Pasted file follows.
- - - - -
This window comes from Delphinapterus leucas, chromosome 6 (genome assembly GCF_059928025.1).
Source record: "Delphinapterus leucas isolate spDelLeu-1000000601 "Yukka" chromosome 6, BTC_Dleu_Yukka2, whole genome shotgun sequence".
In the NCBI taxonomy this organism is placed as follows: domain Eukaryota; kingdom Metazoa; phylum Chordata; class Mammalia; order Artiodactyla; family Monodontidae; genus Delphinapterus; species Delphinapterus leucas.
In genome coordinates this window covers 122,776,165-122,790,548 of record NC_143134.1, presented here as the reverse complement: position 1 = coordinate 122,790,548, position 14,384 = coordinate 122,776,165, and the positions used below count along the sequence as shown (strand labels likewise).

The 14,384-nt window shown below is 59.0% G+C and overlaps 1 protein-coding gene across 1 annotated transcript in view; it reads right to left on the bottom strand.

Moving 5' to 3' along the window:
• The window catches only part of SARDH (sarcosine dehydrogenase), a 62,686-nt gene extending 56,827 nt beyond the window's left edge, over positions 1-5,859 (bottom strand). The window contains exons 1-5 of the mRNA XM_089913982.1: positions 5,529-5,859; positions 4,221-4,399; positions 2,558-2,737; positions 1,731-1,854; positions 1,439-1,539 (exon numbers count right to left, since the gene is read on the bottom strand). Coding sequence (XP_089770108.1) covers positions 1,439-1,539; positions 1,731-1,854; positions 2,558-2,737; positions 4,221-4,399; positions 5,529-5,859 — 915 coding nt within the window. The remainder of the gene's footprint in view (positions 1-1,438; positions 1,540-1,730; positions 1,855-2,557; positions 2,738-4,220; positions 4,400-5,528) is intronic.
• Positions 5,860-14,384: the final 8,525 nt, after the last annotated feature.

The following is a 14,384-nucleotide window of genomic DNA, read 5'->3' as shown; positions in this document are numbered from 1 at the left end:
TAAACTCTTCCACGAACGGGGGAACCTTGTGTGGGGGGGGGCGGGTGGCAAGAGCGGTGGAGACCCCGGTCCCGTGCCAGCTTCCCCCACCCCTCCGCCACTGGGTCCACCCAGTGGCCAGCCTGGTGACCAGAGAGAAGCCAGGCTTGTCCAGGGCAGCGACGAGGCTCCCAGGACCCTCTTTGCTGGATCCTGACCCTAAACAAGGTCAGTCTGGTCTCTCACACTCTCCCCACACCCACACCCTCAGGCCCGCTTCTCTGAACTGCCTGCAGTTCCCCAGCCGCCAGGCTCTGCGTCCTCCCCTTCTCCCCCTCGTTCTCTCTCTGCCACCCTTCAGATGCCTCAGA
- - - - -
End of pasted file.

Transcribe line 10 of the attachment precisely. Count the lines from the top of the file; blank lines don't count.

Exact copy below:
TAAACTCTTCCACGAACGGGGGAACCTTGTGTGGGGGGGGGCGGGTGGCAAGAGCGGTGGAGACCCCGGTCCCGTGCCAGCTTCCCCCACCCCTCCGCCACTGGGTCCACCCAGTGGCCAGCCTGGTGACCAGAGAGAAGCCAGGCTTGTCCAGGGCAGCGACGAGGCTCCCAGGACCCTCTTTGCTGGATCCTGACCCTAAACAAGGTCAGTCTGGTCTCTCACACTCTCCCCACACCCACACCCTCAGGCCCGCTTCTCTGAACTGCCTGCAGTTCCCCAGCCGCCAGGCTCTGCGTCCTCCCCTTCTCCCCCTCGTTCTCTCTCTGCCACCCTTCAGATGCCTCAGA